An Ode to the D-Mom
Shane Slater remembers how his mother supported him in the beginning of his journey with Type 1.
I’m 29 years old and have had Type 1 for 17 years, but there is something about testing my blood sugar that throws me back to when I was first diagnosed as a child.
Each time, I stand there with my eyebrow raised and my index finger on my chin, trying to analyze my daily food intake. I make excuses, telling myself that my insulin must be expired or my meter broken. And then I think of my mother.
I remember my mom looking over my shoulder as I tested, holding me accountable and offering me advice. She was like a continuous glucose monitor with a photographic memory; she could remember my lunchtime glucose results from four days previous. Together, we pieced together the puzzle of my diet and my blood glucose levels.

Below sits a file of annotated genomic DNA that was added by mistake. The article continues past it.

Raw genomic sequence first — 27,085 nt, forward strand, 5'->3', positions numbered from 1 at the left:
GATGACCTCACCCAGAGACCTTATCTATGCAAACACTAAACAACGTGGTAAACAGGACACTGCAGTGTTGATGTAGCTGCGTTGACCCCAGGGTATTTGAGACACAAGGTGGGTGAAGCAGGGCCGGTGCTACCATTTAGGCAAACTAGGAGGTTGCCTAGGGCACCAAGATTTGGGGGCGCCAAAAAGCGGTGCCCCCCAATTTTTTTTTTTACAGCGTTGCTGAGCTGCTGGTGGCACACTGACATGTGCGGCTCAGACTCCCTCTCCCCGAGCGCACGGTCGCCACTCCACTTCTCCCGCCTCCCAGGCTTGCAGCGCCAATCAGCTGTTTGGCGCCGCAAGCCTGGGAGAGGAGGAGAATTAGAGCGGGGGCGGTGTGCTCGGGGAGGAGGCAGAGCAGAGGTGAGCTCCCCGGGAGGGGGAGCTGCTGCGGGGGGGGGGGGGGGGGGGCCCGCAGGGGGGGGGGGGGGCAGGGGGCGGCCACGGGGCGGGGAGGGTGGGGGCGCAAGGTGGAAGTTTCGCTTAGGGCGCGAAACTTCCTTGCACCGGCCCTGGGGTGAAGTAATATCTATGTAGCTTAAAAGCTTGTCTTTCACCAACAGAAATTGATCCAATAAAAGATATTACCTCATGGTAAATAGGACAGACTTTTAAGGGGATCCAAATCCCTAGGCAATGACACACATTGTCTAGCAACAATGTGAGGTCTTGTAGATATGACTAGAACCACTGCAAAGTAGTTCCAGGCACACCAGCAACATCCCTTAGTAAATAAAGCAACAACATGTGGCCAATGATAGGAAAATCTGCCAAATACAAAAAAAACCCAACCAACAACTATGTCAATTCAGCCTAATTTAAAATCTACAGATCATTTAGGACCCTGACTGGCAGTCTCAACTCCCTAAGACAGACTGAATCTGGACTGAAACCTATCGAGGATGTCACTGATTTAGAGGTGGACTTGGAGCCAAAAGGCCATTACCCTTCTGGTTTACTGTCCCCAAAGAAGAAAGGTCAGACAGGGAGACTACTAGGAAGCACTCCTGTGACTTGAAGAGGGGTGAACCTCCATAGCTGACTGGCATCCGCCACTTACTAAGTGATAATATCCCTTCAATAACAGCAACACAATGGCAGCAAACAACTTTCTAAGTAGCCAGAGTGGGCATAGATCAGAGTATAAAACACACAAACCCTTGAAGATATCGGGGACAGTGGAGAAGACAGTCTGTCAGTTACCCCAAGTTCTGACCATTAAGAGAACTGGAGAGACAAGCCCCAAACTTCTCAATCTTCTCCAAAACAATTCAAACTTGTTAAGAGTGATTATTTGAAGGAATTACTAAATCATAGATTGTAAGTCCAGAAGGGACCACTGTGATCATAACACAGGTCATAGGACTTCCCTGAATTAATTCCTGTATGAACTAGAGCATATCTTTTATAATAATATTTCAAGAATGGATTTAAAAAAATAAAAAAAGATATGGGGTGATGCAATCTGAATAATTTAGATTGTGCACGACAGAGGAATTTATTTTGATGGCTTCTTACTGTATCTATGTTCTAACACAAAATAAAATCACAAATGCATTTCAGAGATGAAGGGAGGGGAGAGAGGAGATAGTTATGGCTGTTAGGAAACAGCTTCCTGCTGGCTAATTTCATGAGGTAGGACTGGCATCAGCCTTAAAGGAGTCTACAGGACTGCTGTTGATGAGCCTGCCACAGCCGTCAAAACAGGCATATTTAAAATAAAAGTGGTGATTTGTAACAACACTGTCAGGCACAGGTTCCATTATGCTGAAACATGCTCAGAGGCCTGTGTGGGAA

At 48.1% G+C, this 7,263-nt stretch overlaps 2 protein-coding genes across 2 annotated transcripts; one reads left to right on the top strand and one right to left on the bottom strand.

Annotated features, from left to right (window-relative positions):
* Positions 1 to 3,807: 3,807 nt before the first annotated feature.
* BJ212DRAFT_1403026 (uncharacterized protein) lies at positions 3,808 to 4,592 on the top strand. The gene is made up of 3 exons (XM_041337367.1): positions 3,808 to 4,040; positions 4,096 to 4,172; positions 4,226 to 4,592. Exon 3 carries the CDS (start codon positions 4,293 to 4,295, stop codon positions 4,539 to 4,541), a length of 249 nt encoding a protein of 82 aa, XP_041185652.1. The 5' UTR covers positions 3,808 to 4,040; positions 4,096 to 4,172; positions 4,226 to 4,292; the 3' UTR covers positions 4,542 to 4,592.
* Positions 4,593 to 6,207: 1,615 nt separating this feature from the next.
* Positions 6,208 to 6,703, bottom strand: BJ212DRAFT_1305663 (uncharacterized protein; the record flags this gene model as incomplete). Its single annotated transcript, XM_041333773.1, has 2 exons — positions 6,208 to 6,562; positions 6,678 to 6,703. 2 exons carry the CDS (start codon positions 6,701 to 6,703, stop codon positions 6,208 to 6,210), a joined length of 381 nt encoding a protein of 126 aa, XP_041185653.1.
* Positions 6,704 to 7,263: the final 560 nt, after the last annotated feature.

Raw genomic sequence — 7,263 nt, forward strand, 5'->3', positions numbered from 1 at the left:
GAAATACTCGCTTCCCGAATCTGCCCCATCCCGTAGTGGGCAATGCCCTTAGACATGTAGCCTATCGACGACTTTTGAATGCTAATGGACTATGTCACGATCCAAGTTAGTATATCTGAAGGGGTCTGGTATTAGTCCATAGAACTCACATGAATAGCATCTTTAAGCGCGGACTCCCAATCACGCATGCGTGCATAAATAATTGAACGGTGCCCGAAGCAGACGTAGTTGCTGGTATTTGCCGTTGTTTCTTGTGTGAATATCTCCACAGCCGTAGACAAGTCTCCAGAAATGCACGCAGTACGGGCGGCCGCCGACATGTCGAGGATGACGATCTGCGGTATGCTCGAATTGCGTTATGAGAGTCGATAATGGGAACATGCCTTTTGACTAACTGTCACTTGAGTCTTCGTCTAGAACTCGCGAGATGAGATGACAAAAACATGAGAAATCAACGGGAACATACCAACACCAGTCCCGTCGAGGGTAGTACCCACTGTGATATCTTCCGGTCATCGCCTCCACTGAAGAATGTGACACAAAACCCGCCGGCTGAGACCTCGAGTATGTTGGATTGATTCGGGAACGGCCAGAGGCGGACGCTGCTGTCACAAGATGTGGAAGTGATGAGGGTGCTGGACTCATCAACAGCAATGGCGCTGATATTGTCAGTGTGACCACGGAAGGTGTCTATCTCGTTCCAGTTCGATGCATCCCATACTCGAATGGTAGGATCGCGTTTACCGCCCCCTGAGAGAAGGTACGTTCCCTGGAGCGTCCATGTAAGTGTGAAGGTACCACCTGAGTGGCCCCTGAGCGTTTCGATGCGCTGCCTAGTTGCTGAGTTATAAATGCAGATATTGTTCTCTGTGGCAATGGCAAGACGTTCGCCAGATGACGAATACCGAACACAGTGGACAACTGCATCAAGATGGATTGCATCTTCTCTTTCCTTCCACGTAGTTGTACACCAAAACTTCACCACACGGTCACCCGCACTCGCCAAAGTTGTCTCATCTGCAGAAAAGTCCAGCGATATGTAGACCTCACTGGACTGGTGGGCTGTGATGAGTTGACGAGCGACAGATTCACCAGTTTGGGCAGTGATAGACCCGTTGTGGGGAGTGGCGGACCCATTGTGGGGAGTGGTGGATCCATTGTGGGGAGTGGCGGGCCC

My mom managed to take away a lot of the stress of diabetes by taking care of the logistics, like when she created my diabetes cupboard. It was kept well-stocked so I would have no excuses. She must have wasted about three years of her life waiting in line at the pharmacist for medications and supplies.
My mom never failed to remind me that I needed to take more responsibility for my condition. At the same time, she sat me down and told me there are no straight answers to diabetes. It’s all about trial and error and having a damn good memory, she said.
She passed away in 2008. I still wish she was looking over my shoulder each time I test, so we could have those in-depth discussions about carb counting we once did. I am forever grateful for all she did for me.
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